Every now and then I get asked what I do for inspiration.
Some mistakenly believe that I torment my sister’s cat for inspiration. Others believe that I methodically hunt down and destroy endangered species. And still others suspect that I build giant robots and plan an invasion of Mars.
I assure you this is not true. I like good music and fine literature.
But even more than music and literature, I find that camping trips provide some of the best inspiration.
Some might say; yes, but don’t you spend most of a camping trip fighting mosquitos, rain, fires that won’t start and equipment failure all while being completely lost? And don’t you spend most of your mental energy panicking about wether you will even survive this day because you have not exercised in a month and have been living on chic-fil-a?
And well yes, this is all true. But there are brief moments on these trips that make the whole experience worth the overall misery of it. When it is all said and done, I tend to forget how terrible it was, and how we almost killed each other that time the campstove broke, and I am left only with the impression of the spectacular views and the warmth of sun after being freezing and the taste of food after being starving.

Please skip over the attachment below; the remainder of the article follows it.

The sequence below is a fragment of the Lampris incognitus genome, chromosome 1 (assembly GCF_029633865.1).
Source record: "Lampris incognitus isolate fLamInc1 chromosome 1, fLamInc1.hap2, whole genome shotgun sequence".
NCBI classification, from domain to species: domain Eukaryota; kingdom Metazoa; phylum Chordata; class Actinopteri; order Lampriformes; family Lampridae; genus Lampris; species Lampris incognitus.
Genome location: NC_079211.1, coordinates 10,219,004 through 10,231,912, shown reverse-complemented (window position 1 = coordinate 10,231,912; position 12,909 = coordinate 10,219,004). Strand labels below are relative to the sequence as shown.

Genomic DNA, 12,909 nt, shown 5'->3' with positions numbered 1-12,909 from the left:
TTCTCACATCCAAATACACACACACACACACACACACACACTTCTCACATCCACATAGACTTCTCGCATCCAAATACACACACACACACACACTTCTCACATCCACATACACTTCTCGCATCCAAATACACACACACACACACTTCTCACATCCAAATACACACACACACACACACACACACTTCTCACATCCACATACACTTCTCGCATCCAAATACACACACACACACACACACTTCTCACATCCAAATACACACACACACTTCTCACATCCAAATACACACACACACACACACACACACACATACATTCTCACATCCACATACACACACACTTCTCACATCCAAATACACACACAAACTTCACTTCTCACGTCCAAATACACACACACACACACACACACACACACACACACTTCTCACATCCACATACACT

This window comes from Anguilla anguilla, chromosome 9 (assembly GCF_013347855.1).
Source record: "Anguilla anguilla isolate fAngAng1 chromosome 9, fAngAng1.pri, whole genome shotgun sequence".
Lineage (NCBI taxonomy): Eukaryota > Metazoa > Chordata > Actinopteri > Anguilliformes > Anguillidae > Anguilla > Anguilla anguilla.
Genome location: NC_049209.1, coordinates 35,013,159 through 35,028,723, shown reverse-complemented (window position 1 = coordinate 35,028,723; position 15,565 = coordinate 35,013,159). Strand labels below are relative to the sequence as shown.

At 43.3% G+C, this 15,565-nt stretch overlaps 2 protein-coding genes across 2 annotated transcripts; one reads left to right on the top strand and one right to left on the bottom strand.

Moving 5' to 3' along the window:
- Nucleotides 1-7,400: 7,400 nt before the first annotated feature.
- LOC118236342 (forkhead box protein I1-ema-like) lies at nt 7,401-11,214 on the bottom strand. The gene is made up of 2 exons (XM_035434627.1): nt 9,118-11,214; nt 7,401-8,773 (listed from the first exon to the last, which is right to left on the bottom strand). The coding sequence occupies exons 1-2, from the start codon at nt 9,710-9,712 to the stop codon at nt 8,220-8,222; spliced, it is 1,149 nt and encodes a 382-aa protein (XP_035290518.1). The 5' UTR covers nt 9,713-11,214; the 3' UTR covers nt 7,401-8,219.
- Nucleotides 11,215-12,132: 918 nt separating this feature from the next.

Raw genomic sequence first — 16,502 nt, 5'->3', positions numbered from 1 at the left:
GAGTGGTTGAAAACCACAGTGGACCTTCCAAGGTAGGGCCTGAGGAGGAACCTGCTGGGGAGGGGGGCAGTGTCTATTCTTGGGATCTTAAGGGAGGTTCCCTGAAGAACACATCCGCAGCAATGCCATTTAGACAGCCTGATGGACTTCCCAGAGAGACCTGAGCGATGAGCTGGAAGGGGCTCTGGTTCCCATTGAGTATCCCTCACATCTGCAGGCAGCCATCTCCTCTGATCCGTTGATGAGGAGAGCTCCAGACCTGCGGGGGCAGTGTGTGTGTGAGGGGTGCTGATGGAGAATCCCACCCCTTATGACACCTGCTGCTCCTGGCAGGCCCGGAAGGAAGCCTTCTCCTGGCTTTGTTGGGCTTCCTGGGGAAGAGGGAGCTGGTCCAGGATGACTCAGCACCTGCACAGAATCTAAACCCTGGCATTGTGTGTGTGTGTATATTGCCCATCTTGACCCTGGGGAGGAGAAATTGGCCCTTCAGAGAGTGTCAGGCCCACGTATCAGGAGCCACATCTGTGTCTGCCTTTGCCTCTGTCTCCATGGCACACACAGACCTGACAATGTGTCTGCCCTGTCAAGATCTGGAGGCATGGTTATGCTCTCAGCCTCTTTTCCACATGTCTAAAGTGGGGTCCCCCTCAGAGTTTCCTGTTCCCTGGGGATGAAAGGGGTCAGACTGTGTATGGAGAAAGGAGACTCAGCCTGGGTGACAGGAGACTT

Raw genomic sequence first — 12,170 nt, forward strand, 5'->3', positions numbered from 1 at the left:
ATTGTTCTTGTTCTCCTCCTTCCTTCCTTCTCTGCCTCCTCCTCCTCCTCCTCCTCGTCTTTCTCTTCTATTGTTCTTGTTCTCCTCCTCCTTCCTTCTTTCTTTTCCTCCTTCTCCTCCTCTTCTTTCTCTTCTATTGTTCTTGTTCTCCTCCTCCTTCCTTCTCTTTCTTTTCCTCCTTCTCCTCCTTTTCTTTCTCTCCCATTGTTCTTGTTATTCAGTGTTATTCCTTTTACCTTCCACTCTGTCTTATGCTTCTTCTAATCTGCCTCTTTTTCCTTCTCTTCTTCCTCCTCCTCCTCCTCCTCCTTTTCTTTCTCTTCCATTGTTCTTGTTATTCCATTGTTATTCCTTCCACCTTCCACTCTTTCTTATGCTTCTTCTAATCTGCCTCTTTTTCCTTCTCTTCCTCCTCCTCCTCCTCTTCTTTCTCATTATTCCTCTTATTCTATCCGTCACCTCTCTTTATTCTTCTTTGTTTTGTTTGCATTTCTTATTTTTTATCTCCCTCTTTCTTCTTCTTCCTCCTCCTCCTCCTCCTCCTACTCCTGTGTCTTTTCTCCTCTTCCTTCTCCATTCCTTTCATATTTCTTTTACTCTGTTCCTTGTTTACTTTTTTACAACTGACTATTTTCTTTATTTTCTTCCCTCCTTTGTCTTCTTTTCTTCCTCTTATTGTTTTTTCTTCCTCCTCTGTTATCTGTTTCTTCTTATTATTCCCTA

Apart from being inspired by the raw beauty of the planet, hiking gives a person a chance to be alone with their thoughts in a place where they cannot help but feel small and cannot help but appreciate what they have. There is something about being freezing, and having to wrestle with building a fire and putting up a tent in the snow that suddenly turns a simple, everyday thing like a warm shower into one of the greatest technological wonders of all time.
I always bring a hardback sketchbook with me on these trips, and try to have easy access to it. Every time I come back from one of these trips I have hundreds of new thumbnails a ideas for new projects I want to undertake. The odd scribbles and tiny thumbnails made on the trail may get turned into something larger and they may not, but the impression of it all never quite leaves me. It will always be somewhere in the back of my head, waiting for a chance to find its way onto paper.
Justin Gerard is an illustrator who has traveled the world in search of the perfect medium to paint in. He has not found it, but along the way he has met some fascinating people, seen some interesting places and had a chance to paint a lot of great subjects.
His work has been featured in Spectrum Fantastic Arts, Society of Illustrators and Expose. He enjoys good music, chocolate chip cookies and tank battles.